The US government not only hands out $.51 per gallon to the producers. They guarantee the price of corn to the farmer. Plus the biggest gamble is they guarantee the loans on the ethanol plants. We were on the hook for the 90 ethanol plants that were dismantled during the last go around with ethanol. ADM has nothing to lose and millions to gain. We are paying the price with little or nothing to show for it. I can make a profit on anything if the government builds the factory and makes sure I get as much as I want for the product.
Do you think I trust ethanol.org to give an accurate mileage on E10? NO!!!
#11 of 1068 Re: The Inconvinient Truth About Ethanol [gagrice]
Aug 19, 2006 (7:11 am)
There are many places that proclaim E10 gets 97% the mileage of E0.
#12 of 1068 Need help understanding E85
Mar 26, 2007 (11:15 am)
I thought of myself as a relatively intelligent person until I read today's CNN article regarding the President meeting with the Detroit 2.5 (GM, Ford and DC) about E85. The Big 2.5 is touting this as the way to reduce US dependency on foreign oil for security and environmental reasons. I'm sorry but everything I have read says E85 fuel give 25-33% LESS fuel economy then regular gas. the only reason the big 2.5 uses it is they receive a huge "credit" toward the CAFE standards, which makes no sense. Also it smells like this is the "cheapest" way they can accomplish more fuel efficient engines is through the use of this bogus technology. I guess that hybrid technology just isn't panning out the way it should for them.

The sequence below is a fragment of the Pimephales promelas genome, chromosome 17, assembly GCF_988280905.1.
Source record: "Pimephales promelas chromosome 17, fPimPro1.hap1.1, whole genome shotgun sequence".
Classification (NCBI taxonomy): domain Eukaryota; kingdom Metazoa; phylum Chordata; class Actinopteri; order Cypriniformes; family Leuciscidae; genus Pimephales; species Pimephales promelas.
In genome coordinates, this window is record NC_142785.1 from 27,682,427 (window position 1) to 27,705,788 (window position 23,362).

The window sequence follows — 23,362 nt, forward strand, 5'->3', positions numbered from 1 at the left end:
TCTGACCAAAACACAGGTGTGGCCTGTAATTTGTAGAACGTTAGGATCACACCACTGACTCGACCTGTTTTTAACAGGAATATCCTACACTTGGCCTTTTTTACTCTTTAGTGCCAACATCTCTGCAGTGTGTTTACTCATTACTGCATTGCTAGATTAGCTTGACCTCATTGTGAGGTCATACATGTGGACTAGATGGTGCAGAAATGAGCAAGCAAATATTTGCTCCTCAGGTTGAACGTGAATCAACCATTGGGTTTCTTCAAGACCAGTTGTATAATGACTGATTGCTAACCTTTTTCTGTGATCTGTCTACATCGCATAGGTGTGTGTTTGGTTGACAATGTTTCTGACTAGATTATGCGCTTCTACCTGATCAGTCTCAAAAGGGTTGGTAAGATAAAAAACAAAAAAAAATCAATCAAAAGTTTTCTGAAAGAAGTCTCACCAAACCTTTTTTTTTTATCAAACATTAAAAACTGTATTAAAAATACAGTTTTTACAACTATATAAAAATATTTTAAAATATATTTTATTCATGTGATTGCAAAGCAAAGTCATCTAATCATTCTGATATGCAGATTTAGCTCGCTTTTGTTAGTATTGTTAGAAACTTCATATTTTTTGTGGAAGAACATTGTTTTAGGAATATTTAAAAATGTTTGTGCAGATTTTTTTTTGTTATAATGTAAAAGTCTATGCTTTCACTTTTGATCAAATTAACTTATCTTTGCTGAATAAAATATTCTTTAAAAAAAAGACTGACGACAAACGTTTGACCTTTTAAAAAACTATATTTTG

Maybe I am misreading something but please somebody explain this to me!!!
#13 of 1068 Re: Need help understanding E85 [dtownfb]
Mar 26, 2007 (11:34 am)
I think you got E85 figured out quite well. It is a smokescreen for the automakers to circumvent the CAFE regulations and corporate welfare for big farmers and ethanol producers. It is pork barrel politics at its finest.